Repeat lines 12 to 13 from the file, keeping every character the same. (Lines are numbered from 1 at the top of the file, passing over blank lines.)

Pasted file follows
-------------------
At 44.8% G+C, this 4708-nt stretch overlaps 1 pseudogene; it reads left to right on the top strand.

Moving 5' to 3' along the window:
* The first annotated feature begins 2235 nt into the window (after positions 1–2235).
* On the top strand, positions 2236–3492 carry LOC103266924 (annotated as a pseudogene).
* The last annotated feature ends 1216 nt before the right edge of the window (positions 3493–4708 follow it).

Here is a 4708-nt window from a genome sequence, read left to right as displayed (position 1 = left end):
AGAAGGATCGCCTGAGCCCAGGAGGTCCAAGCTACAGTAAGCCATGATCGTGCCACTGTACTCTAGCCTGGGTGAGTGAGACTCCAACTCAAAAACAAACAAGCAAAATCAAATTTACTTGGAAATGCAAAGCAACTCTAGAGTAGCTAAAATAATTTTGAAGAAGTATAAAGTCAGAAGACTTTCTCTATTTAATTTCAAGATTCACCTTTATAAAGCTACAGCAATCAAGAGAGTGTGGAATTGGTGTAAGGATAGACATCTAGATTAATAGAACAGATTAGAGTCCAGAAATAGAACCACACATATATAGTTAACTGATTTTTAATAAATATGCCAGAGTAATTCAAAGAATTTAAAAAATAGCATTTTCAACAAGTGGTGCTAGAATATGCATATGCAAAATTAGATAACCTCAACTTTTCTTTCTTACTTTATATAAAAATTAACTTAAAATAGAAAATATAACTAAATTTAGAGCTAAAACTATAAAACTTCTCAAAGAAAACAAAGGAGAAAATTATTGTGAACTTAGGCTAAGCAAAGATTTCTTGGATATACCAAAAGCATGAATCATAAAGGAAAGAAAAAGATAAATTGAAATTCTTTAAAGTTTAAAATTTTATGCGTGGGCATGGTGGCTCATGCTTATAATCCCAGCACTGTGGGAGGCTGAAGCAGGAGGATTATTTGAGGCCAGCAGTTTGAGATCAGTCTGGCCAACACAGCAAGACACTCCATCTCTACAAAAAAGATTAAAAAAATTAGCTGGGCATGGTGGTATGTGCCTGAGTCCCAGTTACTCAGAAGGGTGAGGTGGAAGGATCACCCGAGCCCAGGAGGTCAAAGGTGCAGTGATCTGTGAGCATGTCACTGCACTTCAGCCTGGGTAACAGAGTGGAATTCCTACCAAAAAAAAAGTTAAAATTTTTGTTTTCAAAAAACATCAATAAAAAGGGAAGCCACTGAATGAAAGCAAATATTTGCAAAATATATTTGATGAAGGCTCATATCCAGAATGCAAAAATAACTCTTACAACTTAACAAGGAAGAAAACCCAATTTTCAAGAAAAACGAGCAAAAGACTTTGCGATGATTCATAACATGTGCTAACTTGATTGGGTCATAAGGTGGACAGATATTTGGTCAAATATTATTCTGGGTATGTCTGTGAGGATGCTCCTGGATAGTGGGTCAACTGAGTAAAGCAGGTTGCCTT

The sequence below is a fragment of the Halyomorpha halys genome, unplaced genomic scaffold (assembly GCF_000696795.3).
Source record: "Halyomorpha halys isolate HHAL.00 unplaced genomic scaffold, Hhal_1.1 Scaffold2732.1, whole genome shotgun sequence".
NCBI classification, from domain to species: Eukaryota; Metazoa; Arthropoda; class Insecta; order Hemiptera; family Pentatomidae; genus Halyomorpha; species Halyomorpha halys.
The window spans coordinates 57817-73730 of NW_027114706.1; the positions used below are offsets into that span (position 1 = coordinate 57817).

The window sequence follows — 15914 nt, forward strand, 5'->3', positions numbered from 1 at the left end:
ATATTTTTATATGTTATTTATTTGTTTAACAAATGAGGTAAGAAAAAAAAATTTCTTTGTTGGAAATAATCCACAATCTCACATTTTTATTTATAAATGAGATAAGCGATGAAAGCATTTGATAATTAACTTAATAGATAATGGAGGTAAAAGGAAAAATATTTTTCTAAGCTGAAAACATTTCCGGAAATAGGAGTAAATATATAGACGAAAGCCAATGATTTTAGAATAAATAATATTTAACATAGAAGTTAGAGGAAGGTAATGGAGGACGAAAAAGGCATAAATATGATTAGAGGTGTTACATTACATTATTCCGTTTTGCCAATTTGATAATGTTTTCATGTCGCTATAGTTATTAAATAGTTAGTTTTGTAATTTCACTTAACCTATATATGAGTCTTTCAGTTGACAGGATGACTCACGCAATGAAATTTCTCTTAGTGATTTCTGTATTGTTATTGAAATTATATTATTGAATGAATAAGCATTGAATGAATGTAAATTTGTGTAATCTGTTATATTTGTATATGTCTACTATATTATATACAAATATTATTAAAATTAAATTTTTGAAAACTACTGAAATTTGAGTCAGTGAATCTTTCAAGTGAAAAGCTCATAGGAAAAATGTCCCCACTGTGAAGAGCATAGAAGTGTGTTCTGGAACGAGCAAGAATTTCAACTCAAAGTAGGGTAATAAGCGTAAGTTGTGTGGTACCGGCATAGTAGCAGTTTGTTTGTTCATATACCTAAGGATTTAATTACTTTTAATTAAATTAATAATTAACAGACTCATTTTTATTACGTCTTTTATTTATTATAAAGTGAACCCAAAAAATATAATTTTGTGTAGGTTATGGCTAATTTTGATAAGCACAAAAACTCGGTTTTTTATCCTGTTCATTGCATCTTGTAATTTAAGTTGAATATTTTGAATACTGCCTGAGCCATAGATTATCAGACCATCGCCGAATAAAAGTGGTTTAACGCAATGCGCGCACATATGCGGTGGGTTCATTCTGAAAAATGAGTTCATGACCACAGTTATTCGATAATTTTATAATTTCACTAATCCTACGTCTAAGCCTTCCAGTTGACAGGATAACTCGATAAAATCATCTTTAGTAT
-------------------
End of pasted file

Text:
The window sequence follows — 15914 nt, forward strand, 5'->3', positions numbered from 1 at the left end:
ATATTTTTATATGTTATTTATTTGTTTAACAAATGAGGTAAGAAAAAAAAATTTCTTTGTTGGAAATAATCCACAATCTCACATTTTTATTTATAAATGAGATAAGCGATGAAAGCATTTGATAATTAACTTAATAGATAATGGAGGTAAAAGGAAAAATATTTTTCTAAGCTGAAAACATTTCCGGAAATAGGAGTAAATATATAGACGAAAGCCAATGATTTTAGAATAAATAATATTTAACATAGAAGTTAGAGGAAGGTAATGGAGGACGAAAAAGGCATAAATATGATTAGAGGTGTTACATTACATTATTCCGTTTTGCCAATTTGATAATGTTTTCATGTCGCTATAGTTATTAAATAGTTAGTTTTGTAATTTCACTTAACCTATATATGAGTCTTTCAGTTGACAGGATGACTCACGCAATGAAATTTCTCTTAGTGATTTCTGTATTGTTATTGAAATTATATTATTGAATGAATAAGCATTGAATGAATGTAAATTTGTGTAATCTGTTATATTTGTATATGTCTACTATATTATATACAAATATTATTAAAATTAAATTTTTGAAAACTACTGAAATTTGAGTCAGTGAATCTTTCAAGTGAAAAGCTCATAGGAAAAATGTCCCCACTGTGAAGAGCATAGAAGTGTGTTCTGGAACGAGCAAGAATTTCAACTCAAAGTAGGGTAATAAGCGTAAGTTGTGTGGTACCGGCATAGTAGCAGTTTGTTTGTTCATATACCTAAGGATTTAATTACTTTTAATTAAATTAATAATTAACAGACTCATTTTTATTACGTCTTTTATTTATTATAAAGTGAACCCAAAAAATATAATTTTGTGTAGGTTATGGCTAATTTTGATAAGCACAAAAACTCGGTTTTTTATCCTGTTCATTGCATCTTGTAATTTAAGTTGAATATTTTGAATACTGCCTGAGCCATAGATTATCAGACCATCGCCGAATAAAAGTGGTTTAACGCAATGCGCGCACATATGCGGTGGGTTCATTCTGAAAAATGAGTTCATGACCACAGTTATTCGATAATTTTATAATTTCACTAATCCTACGTCTAAGCCTTCCAGTTGACAGGATAACTCGATAAAATCATCTTTAGTAT